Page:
Wow! A whole year of apocalyptic reckoning! That’s a lot of reckoning. Admittedly, CIOs have a lot of sins to answer for. Like… well, everything.
On second thought, a year may not be enough. Who’s down for this being the decade of CIO reckoning?
The key takeaway is that, thanks to the cloud, IT spending is increasingly no longer under the control of the IT department, so CIOs are going to find their roles and responsibilities greatly diminished (if not eliminated entirely) unless they can radically change everything about the IT function’s relationship to the enterprise.
OK, yes, Gartner is the clown-shoe wearing firm that famously suggested Apple should get out of the hardware business. (No, we will never forget that, Gartner. Sorry! And, no, we’re not actually sorry.) So why should we expect that its crystal ball is any less smeared with Vaseline (don’t ask) than it was back in 2006? Well, we shouldn’t. Although, Gartner knows a lot more about corporate IT than it does about Apple, so there’s that.
If Gartner’s right, though, this can’t be good news for Microsoft. Which is a contributing factor to why the outlook for Windows 8 is cloudy with a chance of disappointment balls.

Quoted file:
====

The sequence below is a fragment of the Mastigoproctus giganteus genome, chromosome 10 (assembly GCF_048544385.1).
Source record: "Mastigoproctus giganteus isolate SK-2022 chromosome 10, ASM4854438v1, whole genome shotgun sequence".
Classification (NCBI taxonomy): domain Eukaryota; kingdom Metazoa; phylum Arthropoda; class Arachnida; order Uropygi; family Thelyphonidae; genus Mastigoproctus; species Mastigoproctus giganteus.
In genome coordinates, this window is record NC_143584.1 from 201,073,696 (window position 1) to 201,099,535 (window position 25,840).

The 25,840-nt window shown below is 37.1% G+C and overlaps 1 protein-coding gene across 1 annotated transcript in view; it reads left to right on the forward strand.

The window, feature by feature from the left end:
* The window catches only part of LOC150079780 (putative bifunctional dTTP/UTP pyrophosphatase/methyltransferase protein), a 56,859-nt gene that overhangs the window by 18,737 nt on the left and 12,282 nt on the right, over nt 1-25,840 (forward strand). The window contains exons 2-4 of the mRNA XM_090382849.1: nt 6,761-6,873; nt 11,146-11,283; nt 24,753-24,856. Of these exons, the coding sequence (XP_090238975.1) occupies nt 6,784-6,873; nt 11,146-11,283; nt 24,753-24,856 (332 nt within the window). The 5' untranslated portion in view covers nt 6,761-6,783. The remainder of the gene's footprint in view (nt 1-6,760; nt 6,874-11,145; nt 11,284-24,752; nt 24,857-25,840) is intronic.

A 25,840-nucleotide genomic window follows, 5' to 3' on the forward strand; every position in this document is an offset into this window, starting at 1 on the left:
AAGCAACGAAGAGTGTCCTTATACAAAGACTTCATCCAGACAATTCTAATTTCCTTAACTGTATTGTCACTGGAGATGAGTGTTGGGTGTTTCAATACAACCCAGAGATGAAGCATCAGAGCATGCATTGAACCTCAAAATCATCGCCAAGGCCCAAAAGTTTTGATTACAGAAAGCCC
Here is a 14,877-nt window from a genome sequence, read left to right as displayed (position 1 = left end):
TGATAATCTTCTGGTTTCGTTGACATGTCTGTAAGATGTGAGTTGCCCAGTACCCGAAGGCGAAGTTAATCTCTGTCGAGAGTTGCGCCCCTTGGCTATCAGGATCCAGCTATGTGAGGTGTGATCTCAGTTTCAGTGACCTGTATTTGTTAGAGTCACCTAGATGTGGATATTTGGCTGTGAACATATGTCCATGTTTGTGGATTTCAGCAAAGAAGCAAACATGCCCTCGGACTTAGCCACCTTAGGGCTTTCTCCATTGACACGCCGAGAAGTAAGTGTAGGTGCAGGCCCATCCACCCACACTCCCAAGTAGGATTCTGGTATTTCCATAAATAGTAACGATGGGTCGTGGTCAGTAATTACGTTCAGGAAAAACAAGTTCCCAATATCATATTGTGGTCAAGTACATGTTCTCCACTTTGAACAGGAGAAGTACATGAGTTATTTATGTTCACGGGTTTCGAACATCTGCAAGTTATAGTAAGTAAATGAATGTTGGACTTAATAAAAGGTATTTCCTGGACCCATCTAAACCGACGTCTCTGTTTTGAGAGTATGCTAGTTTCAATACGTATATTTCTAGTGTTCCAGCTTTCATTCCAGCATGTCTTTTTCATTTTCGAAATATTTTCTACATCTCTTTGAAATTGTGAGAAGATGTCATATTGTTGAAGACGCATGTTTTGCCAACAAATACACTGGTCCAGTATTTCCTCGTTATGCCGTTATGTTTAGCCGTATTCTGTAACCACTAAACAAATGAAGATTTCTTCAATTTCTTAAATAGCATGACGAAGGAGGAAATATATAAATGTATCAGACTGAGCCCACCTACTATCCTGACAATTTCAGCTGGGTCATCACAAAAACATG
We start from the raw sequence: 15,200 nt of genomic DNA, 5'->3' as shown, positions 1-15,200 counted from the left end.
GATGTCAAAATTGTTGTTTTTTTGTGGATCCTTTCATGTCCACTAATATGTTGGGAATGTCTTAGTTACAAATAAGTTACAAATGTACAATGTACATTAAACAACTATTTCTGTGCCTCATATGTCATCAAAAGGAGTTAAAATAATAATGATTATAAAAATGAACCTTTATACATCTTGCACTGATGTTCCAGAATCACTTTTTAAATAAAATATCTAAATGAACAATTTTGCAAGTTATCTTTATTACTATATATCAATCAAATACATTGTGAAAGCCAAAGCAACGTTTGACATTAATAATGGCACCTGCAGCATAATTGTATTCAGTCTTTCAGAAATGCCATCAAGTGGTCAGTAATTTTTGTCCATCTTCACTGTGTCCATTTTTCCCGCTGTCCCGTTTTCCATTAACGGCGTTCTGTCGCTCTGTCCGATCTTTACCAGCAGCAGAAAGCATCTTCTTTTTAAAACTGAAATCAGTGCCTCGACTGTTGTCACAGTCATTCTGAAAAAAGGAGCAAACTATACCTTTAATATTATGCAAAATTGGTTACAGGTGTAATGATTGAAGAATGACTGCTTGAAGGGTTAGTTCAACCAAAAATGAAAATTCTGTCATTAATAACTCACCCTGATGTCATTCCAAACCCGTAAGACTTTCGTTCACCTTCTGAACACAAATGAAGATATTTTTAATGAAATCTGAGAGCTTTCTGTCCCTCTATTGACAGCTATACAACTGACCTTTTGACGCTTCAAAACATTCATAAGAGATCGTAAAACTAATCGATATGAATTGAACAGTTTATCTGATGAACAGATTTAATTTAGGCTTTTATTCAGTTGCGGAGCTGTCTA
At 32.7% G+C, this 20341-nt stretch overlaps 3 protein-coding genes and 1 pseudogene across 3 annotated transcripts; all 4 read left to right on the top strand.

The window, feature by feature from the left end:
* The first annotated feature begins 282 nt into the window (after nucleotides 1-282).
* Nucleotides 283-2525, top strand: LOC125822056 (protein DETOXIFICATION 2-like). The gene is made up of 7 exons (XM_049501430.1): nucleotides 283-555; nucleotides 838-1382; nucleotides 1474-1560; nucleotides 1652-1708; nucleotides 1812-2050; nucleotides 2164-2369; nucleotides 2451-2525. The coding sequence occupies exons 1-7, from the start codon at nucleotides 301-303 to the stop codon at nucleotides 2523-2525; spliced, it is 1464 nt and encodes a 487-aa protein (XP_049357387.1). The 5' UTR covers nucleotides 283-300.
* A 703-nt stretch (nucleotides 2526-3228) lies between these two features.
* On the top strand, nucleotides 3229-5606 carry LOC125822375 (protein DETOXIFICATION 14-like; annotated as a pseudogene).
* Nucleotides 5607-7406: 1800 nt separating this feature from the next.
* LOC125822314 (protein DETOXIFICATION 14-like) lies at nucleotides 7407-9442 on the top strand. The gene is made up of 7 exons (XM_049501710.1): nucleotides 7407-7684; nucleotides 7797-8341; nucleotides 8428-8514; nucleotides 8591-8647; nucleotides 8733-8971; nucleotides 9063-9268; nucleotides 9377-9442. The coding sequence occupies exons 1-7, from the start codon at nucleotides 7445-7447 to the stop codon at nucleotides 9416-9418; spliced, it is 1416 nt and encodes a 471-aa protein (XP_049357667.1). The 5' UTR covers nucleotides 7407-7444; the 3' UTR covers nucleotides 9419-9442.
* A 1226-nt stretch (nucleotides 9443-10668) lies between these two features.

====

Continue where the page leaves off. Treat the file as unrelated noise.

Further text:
Windows 8 isn’t even in beta yet, but IDC is already predicting that very few PC owners will upgrade from Windows 7 to it. And that’s just for a start—the company also predicts that Windows 8 tablets look to be a bust as well.
After languishing on XP for eight years, IT shops really had no choice but to upgrade to Windows 7. (Particularly with Microsoft helpfully telling them they would be cutting XP support nnnnnnNOW! No, wait… NOW! … Now?) Now, having just gone through a major upgrade, do you think they’re going to be in the mood to do another one? In this economy? When we don’t even know the long-term status of Community? Besides, most of these people can’t even consider upgrading more than their home machines since they’ve been laid off. Those that haven’t been laid off have seen their 3-year budgets cut to “a handful of flash drives and a torx screwdriver.”
But Windows 8 tablets? Come on! Consumers are dying to run full Office apps on a 9-inch screen, aren’t they?
Given that Windows 8 seems largely designed for tablets, how will Windows 8 tablets fare? IDC is again unimpressed, and expects Windows 8 tablet sales in 2012 to be “disappointing.”
IDC isn’t alone in that. Forrester recently warned that because Windows 8-based tablets will be so late to market, they’ll likely fail against the iPad, Android tablets, the Amazon Kindle, and the Barnes and Noble NOOK.
[Editors’ Note: Each week the Macalope skewers the worst of the week’s coverage of Apple and other technology companies. In addition to being a mythical beast, the Macalope is not an employee of Macworld. As a result, the Macalope is always free to criticize any media organization. Even ours.]